An enthusiastic crowd piled into Jorgensen on Friday night to see the all-male professional a capella group Straight No Chaser make a decade old college campus tradition unconventional.
Straight No Chaser was founded in 1996 at Indiana University, and in just two years, they released a youtube video of their rendition of “The 12 Days of Christmas,” which not only went viral, but got them a deal with Atlantic Records. The original 10 members stayed on for three years until new members were chosen to take their spots, but most of the group later reunited in April of 2012 and continue touring today.
From their introductory video starring John Michael Higgins of “Pitch Perfect,” to the complex smoke and light show that changed with every song, Straight No Chaser made sure that they showcased their brand of “unconventional a capella,” if such a thing exists.
Their performance was characterized by the need to meet both crowds in the audience: the college student minority and the older couple majority. They jumped from older songs like “I Heard It Through the Grapevine,” “Twistin’ the Night Away” and “Just a Gigolo” to songs a younger audience would enjoy like “Crazy in Love,” “Single Ladies” and “Feel It Still.”
One song enjoyed by all was their original Disney Medley that took famous Disney classics like “The Circle of Life” and “A Whole New World” and changed them into to hilarious parodies.
Sophia Pelletier, a fourth-semester journalism and communications major, said this song was her favorite. “I liked the Disney stuff. I feel like that part was connected specifically to UConn because we grew up with Disney so it was aimed towards us,” Pelletier said.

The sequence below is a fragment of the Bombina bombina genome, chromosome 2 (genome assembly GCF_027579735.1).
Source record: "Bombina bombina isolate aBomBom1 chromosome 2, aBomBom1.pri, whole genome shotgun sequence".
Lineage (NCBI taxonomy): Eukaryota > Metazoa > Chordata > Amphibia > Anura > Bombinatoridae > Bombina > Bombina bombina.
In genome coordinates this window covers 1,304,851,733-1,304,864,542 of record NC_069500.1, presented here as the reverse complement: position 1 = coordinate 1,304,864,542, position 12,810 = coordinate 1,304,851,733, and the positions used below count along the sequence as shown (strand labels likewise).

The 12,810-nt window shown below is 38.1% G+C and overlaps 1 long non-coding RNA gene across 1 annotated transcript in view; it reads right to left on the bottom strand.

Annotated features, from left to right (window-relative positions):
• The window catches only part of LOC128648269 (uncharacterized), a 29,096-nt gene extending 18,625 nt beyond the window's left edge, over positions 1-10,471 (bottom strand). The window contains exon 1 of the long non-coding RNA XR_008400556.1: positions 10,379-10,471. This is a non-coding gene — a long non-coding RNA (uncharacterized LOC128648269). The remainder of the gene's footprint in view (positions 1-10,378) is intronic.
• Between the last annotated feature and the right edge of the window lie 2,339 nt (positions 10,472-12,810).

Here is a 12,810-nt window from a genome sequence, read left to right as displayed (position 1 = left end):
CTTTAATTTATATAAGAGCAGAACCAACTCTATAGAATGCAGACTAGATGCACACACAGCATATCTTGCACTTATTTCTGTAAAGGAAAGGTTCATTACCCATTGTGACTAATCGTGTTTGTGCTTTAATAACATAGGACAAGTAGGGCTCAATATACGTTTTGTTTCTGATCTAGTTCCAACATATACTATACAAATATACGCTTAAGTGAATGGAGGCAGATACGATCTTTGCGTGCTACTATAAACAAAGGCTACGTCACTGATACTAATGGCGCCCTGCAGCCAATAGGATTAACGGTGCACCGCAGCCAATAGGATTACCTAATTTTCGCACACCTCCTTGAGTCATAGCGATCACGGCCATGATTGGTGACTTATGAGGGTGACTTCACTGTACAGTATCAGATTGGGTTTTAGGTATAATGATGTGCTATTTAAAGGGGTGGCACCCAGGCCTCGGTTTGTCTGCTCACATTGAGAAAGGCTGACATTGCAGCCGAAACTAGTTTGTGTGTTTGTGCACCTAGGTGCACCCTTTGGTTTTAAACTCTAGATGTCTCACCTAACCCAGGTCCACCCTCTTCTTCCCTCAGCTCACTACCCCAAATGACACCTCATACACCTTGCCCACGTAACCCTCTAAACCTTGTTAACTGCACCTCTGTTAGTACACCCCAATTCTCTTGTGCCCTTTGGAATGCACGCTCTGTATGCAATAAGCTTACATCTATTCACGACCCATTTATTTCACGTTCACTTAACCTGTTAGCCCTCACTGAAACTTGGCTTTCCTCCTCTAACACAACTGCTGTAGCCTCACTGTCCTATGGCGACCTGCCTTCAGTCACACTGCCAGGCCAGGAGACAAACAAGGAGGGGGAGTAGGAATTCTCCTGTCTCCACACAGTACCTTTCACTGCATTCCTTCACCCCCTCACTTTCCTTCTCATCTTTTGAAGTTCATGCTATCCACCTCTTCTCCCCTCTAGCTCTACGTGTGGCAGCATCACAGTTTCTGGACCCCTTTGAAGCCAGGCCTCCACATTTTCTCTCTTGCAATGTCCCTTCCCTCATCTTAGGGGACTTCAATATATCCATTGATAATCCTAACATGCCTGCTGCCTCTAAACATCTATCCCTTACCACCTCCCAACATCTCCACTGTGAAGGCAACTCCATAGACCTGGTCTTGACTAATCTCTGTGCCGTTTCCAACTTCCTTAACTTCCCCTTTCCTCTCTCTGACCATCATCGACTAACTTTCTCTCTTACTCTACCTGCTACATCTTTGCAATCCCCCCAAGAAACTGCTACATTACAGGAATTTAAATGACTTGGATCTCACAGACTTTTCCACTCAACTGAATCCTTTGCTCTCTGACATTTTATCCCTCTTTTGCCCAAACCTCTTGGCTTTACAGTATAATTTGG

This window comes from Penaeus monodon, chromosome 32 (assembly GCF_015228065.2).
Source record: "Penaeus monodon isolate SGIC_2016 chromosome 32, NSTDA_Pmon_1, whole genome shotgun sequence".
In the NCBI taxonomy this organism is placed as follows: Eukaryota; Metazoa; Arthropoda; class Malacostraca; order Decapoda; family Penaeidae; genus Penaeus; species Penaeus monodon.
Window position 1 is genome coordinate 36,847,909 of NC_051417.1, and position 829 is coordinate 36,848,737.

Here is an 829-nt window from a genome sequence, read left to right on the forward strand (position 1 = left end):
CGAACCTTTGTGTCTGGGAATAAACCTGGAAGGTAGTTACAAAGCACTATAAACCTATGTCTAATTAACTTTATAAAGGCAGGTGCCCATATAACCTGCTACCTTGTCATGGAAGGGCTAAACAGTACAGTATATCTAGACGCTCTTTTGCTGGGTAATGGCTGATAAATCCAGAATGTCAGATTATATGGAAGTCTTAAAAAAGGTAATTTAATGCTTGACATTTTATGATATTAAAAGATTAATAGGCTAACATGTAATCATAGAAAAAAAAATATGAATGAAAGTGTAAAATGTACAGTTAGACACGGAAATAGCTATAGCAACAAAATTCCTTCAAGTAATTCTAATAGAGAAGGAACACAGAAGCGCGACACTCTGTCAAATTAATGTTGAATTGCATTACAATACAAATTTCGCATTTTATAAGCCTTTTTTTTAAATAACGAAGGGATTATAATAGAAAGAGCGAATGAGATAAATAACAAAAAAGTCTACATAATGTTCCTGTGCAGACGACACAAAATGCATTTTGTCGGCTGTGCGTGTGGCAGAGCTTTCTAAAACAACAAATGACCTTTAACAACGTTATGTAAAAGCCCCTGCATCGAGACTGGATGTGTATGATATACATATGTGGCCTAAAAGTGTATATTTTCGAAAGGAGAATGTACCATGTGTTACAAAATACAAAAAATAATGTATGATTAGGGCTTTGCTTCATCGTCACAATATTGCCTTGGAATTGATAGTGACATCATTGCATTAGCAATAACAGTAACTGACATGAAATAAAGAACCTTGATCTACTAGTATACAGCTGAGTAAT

Gabrielle Horton, a fourth-semester finance major, agreed. “The whole Lion King and Aladdin and all that, that’s stuff that obviously adults watch but more-so we watch,” Horton said.
Straight No Chaser added another entertaining element in their commentary between songs. They told jokes that can only be described as the epitome of cheesy. When introducing the altos, the members of an a capella group who get most of the solos, the three men dabbed, waved like royalty and curtsied, to which the group member introducing them said sarcastically, “They’re the shy ones.” Was it predictable? Yes, but the audience ate it up.
“I’d never seen them, so I didn’t know what to expect. They were so good, it was pure entertainment and just old-school guys kind of working the stage,” Pelletier said.
“I found it a little interesting at first because I didn’t expect, with a capella, that there was going to be all this smoke and everything, but I thought whatever was on the background always added a nice touch to whatever they were singing,” Horton said.
Alex Taylor is a campus correspondent for The Daily Campus. She can be reached via email at email@example.com.